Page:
sive to total collapse.

2.4 Vulnerability of the exposed building

The exposed elements here are considered to be

the buildings which are situated at the bottom of

the slope. A single structural typology is consid-

ered: a 2-storey frame reinforced-concrete frame

(RC) structure.

The vulnerability is quantified considering the

potential repair cost of the building, with respect

to its reconstruction value. To evaluate it, the

step-by-step procedure for the response of RC

buildings to single rock impacts on their basement

column(s), proposed by Mavrouli and Corominas

(2010a), is used. It is an analytical methodology

that can be adapted to various structural typolo-

gies, for the assessment of the physical damage in

case of loss of structural and non-structural ele-

ments of a building, taking into consideration the

potential of a cascade of failures (progressive

collapse) which extends to a part or to the entire

building, due to the initial loss of the element.

For simple regular frame RC frame buildings the

damage extent and the potential of progressive

collapse depends on the number and damage of

the struck element(s) for a rockfall impact of a

given E, and their importance for the overall sta-

bility of the building. Potential damage can be

classified into four damage states: a. non-

structural damage of the infill walls, b. local

structural damage, c. partial collapse and d. exten-

sive to total collapse.

In the worked example, it is considered the same

building typology as used in Corominas and Mav-

rouli (2010b) and is shown in Fig.3. The results of

the analysis for the considered building, which is

composed by two frames (three columns) at its

exposed façade, 3 frames perpendicularly to it,

along its length, and 5 m infill walls in-between

the columns, indicate the conditions that lead to

the proposed damage states. The four following

initial damage scenarios are investigated: loss of a

central column, of a corner column, an infill wall

and two or more central or corner columns per-

pendicularly to the exposed façade, depending on

the impact location and the kinetic energy that

determines the capacity of a block to destroy one

or more columns. The considered scenarios are

unfavourable regarding the direction of the rock

blocks perpendicularly to the exposed façade and

are considered here from the safety side.

The proposed vulnerability is calculated as the

sum of the products of the probability of encoun-

ter of the rock block with a structural or non-

structural element and the associated RRC:

)RRC x(P=)V(R kke,

k

1=k

ij Σ

(5)

where,

V(R ij): vulnerability for a rock bloc with a magni-

tude i” and velocity “j”;

Pe,k: encounter probability of a rock with a possi-

ble structural and non-structural element of the

building “ k” that may be struck by a rock block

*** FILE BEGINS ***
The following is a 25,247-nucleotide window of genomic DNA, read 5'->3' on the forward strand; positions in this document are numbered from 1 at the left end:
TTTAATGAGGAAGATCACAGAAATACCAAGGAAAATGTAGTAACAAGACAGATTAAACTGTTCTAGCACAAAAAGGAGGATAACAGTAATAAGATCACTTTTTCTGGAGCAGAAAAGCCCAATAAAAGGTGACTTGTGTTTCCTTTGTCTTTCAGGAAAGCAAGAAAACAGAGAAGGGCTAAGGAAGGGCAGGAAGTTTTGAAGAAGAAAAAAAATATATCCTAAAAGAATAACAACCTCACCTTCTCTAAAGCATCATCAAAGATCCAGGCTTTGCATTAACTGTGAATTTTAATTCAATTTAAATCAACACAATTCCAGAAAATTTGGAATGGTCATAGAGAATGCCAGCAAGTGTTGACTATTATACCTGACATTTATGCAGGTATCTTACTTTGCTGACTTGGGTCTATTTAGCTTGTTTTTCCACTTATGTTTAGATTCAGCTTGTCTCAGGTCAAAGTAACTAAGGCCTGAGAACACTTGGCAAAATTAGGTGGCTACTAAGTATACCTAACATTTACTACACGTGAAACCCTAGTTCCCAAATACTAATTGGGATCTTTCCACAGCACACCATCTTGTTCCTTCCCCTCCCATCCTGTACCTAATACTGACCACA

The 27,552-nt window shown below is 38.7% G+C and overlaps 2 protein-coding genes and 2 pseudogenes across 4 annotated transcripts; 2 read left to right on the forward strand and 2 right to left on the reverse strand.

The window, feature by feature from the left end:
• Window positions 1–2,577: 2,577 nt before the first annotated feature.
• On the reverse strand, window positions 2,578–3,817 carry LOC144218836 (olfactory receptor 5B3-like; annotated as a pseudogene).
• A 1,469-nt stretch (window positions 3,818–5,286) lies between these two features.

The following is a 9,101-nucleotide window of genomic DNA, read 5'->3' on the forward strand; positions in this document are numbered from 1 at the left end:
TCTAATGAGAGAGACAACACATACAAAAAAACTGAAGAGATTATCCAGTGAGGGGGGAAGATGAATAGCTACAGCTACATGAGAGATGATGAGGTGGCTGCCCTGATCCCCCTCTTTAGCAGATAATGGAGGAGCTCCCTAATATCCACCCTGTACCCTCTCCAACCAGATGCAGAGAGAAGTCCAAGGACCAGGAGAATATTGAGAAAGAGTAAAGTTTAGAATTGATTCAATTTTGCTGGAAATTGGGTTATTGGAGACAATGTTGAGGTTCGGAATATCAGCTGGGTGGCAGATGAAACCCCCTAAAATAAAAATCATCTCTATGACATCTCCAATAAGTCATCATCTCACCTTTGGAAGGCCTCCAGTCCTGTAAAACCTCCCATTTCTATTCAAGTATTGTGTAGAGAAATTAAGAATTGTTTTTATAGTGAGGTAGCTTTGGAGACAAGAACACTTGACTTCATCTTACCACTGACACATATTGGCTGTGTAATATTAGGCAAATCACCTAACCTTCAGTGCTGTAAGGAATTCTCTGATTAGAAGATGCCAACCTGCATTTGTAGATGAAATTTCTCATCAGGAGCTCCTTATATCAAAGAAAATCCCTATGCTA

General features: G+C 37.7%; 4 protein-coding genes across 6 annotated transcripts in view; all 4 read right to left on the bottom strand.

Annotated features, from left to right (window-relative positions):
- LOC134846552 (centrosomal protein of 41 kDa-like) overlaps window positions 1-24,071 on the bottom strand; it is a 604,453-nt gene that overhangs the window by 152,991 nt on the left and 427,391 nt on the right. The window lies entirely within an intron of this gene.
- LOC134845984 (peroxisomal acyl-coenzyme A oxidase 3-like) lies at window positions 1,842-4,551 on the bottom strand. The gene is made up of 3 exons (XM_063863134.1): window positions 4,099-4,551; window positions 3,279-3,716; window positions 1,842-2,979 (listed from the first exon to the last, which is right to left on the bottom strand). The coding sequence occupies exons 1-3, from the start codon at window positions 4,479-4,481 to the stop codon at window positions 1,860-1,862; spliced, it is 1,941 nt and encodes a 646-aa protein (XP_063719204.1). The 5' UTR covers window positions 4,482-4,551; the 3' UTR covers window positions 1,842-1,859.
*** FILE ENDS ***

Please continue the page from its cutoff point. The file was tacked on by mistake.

of magnitude “i”;

RRCk: relative recovery cost that corresponds to

the damage of one or more structural and/or non-

structural element(s) of the building “k” by a rock

block of magnitude “i” and velocity “j”.

To calculate the probability of each impact loca-

tion, the following Equations are used:

sinψ a dl

c

+

= P

ec

(6)

sinψ a dl

1

c

+

=n

P

s

(7)

sinψ a dl

1

w

w

+

=n

P

(8)

where:

Pec: the probability of encounter with any exposed

column;

Ps: the probability of encounter with a specific

column;

Pw: the probability of encounter with an infill

wall;

n: the number of projected columns on a line ver-

tical to the rock path;

lc: column width;

lw: infill-wall width;

a: distance between centers of columns;

d: rock block diameter;

ψ: angle between the rock path and the façade

plane.

Using Equations (6) to (8) for the given building,

the probability of encounter with a non-structural

or a structural member is given by Table 5. The

impact location is expected to occur exclusively

in the structural elements present at the first level

of the building.

6 – COROMINAS & MAVROULI

Fig. 3 Typical structural typology of the area

Building

m3 Central

column

Corner

column

Any

column

A, B, C, D,

E, F, G

1

9.91E-02

1.98E-01

2.97E-01

2.5

1.27E-01

2.53E-01

3.80E-01

10

1.88E-01

3.77E-01

5.65E-01

30

2.62E-01

5.24E-01

7.86E-01

Table 5. Probability of encounter with a non-

structural or a structural member

The RRC expresses the cost of the repair in rela-

tion to the value of the building. It is calculated in

function of the physical structural and non-

structural damage, translated into economical

cost, for every potential location of the impact

(Mavrouli and Corominas 2010b).

For the considered building, the RRC is provided

by Table 6, for every scenario (impact location

and kinetic energy sufficient to cause the loss of

one or more elements)

Damage state Damaged

element E

(kJ)

RRC

No damage Any col-

umn

< 14 0

Non-structural

damage External

infill wall 0.01

Local struc-

tural damage

Central

column

14 - 28 0.2

Partial struc-